Virtual reality procedures have been tested with good preliminary effect in exposure-based interventions, where it can be presumed that a patient would be more willing to expose an avatar to a threatening situation than in vivo. A recent British study evaluated use of a VR avatar to assist patients with acrophobia using a technique called immersive Virtual Reality. This was a single-blind trial that compared treatments delivered via a therapist avatar to patients who wore against a no-treatment control group. Patients wore VR headsets with attached sensors so that they could stand and move about during treatment, which was delivered in approximately six 30 minute sessions over two weeks. At follow-up, patients in the VR treatment condition showed significant reductions in scaled scores of acrophobia. While the authors noted that this was an expensive intervention, both from a technological and personnel standpoint (a psychologist remained in the treatment room with each patient), patient acceptance of a personalized avatar was high.
Other fascinating experiments have investigated whether patients suffering from auditory or visual hallucinations might be better able to engage in therapeutic dialogues with a computerized version of their hallucinations in order to gain greater control over them. The answer here seems to be yes, this may be an effective way for patients to confront deprecatory or command hallucinations. Unsurprisingly, it has also been found that socially mediated fears can be both induced and extinguished using virtual reality paradigms.
Telepsychology is different from gamified rehabilitation or virtual interaction with electronic representations of oneself (or one’s hallucinations), but our longstanding flirtation with telepsychology allows us to make some interesting comparisons. It is easy to forget that the first instance of telepsychology happened more than 65 years ago when Nebraska psychologists conducted inter-city group psychotherapy over closed circuit television. Since then, interest in telepsychology has waxed and waned. In the 1990s, I was involved in the development of protocols for provision of telemental health within the Department of Defense. Some of the issues we dealt with 20 years ago have been laid to rest. Bandwidth, for example, was a major concern (few locales, especially smaller ones, had the electronic infrastructure to receive the very large data packets that streaming video then required). Videography and video display presented other problems (few sites had the expensive videoconferencing equipment needed at the time, and getting displays of sufficiently high resolution to observe things like nuanced facial expression or fine motor movements was problematic). These issues have now been solved, and telepsychology can now be conducted with a smartphone should one so desire.
Other issues are still alive. Patient safety and patient privacy should continue to be major concerns for everyone practicing telepsychology, as should security of electronic networks and authentication of both patient and provider. We confronted issues regarding patient safety (we decided that it was necessary that the patient receive care inside a healthcare facility where backup support would be available) and patient privacy (how could we be sure that the patient was alone in the therapy room on the receiving end)?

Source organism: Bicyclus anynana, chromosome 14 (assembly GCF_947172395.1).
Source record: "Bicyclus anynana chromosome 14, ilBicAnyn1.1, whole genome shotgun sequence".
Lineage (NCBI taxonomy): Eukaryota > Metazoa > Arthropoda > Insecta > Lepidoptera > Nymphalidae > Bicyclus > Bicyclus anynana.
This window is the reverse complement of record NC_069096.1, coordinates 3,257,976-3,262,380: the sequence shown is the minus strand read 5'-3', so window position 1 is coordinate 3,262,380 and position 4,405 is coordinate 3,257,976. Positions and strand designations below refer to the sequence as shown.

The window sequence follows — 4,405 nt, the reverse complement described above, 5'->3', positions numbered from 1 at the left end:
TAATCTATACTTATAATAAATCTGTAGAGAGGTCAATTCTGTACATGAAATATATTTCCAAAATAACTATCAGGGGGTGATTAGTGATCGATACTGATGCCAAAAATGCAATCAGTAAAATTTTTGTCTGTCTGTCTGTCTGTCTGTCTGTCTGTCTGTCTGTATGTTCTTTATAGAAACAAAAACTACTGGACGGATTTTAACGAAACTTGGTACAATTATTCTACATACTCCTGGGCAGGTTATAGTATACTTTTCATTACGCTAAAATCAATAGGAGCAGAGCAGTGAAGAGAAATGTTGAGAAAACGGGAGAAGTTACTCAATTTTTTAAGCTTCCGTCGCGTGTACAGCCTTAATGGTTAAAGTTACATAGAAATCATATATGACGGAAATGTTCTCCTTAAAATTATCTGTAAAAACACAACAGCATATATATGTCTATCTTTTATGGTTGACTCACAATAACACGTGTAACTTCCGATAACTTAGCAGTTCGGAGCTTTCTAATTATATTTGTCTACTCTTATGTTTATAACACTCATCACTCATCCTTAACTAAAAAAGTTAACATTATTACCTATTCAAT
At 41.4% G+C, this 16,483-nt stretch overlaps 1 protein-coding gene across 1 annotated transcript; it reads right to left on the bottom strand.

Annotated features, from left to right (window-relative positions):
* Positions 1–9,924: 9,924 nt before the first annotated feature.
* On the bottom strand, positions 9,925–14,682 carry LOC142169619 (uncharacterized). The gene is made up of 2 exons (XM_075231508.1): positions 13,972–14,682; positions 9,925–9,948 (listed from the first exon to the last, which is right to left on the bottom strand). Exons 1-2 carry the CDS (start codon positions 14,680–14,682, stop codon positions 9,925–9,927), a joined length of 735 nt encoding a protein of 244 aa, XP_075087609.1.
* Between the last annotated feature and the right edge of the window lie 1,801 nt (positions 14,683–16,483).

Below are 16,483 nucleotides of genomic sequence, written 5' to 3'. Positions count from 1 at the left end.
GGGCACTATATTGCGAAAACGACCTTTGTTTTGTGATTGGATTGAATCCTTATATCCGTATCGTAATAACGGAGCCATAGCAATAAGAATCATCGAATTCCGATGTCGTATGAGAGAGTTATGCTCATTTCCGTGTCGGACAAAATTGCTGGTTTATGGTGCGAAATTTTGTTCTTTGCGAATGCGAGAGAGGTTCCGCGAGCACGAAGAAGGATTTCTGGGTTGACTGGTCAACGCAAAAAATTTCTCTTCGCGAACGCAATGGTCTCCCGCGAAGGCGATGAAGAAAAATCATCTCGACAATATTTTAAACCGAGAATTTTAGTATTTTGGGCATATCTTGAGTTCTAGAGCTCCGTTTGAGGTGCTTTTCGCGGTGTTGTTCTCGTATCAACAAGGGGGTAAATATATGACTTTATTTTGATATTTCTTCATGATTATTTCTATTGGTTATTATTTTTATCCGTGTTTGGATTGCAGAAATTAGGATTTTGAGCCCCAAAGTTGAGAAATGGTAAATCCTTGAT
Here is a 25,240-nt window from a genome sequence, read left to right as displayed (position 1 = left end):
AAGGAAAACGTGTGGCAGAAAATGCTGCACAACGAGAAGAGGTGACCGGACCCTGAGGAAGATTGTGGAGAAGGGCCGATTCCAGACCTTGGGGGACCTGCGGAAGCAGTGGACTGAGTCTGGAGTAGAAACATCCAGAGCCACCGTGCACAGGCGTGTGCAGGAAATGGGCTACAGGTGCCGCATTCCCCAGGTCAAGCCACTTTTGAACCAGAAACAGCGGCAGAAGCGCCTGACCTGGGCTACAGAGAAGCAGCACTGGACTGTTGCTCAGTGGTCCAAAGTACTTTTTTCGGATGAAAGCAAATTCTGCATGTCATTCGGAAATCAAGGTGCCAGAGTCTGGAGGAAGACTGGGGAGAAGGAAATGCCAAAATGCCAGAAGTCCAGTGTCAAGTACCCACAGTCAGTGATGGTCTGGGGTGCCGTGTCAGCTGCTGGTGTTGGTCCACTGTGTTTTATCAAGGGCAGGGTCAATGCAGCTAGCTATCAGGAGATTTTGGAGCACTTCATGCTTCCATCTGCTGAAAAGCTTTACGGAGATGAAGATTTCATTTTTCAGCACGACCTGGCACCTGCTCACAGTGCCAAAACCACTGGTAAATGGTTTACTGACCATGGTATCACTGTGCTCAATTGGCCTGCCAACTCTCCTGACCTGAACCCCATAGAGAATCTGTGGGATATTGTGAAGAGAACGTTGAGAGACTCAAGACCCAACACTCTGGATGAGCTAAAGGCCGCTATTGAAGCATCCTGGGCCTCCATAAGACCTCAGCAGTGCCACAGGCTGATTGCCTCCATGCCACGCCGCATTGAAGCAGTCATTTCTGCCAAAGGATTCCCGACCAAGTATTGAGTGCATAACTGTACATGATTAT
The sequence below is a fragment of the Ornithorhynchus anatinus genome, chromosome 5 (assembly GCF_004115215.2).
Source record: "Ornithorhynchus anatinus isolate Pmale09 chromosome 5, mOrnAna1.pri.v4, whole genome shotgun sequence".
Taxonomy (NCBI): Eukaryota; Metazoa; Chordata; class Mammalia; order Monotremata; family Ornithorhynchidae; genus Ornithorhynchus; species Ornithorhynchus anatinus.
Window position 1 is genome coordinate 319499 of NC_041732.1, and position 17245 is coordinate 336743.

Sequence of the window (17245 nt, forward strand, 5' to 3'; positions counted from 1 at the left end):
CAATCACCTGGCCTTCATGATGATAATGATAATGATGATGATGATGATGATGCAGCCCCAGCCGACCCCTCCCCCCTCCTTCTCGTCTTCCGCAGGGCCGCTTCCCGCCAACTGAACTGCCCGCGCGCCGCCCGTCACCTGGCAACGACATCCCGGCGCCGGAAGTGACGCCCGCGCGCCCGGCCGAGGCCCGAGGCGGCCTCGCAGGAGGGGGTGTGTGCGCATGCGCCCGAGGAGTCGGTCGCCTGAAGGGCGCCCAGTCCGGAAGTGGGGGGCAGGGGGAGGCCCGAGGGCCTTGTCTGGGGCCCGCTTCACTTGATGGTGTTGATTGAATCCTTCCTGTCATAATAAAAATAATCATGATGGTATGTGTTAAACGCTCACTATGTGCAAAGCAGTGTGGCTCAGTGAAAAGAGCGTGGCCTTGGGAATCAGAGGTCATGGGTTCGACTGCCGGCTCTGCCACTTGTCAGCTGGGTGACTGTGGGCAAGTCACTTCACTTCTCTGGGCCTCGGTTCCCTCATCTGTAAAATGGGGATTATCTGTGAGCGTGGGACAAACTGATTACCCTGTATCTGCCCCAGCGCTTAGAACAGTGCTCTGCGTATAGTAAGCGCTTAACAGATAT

According to a 2017 survey, the vast majority of healthcare organizations intended to rapidly expand telemedicine services, even though reimbursement remained a major hurdle (approximately 50% of the respondents were reimbursed by self-pay). A surprisingly large number indicated an intention to expand internationally. A bill has been introduced in the U.S. House of Representatives that would allow telemedicine providers to prescribe controlled substances under certain circumstances. The VA has recently changed policy to allow both patients and providers to conduct telemental health from outside VA facilities.
Numerous psychologists will decry the brave new world of electronic provision of psychological services. Such conversations have a long, if relatively fruitless, history in the profession. Every generation has its doomsayers who see technological innovations as an existential threat. In the 19th century, our academic colleagues fretted that compressing written messages in order to minimize the expense of sending a telegram (i.e., telegraphic grammar) would fundamentally debase written language. In the 1990s, the advent of the internet was seen as a harbinger of a degraded professional knowledge base. What if students got their information from the internet, rather than from a textbook? What would happen if a patient could instantly look up features of their diagnosis online? Today, the smartphone is seen by some as a societal menace. Are we creating a generation of asocial, if not downright antisocial zombies, incapable of meaningful interpersonal interaction? But it is important to remember that while technology may shape the way in which our services are delivered, it doesn’t shape our professional standards and ethics. Instead, we bend technology to adapt to such standards. This does not mean that such technology won’t affect our practices in fundamental ways, and we must be increasingly vigilant against further encroachments on our and our patients’ privacy.
I imagine that many of you have recognized, as I did, that widespread dissemination of psychological information via the internet created a different doctor–patient dynamic. In the past, patients relied on us as essential providers of information. Now, patients are increasingly self-reliant in accessing information and what they seek is an educated perspective that allows them to synthesize the data they’ve collected. In other words, patients rely less on us as providers of knowledge than as providers of wisdom. And that is not a bad place for us to be.
Copyright © 2018 National Register of Health Service Psychologists. All Rights Reserved.
McMahon, E. (2017). Virtual reality exposure therapy: Bringing ‘in vivo’ into the office. Journal of Health Service Psychology, 43, 46–49.
Magnavita, J. J. (2017). Optimizing treatment with easy to use technologies: Updating your clinical toolbox. Journal of Health Service Psychology, 43, 42–44.
Ahmed, A. O., Hansen, M. C., & Lindenmayer, J. P. (2018). Cognitive remediation services for people with schizophrenia: Considerations for health service practitioners. Journal of Health Service Psychology, 44, 80–89.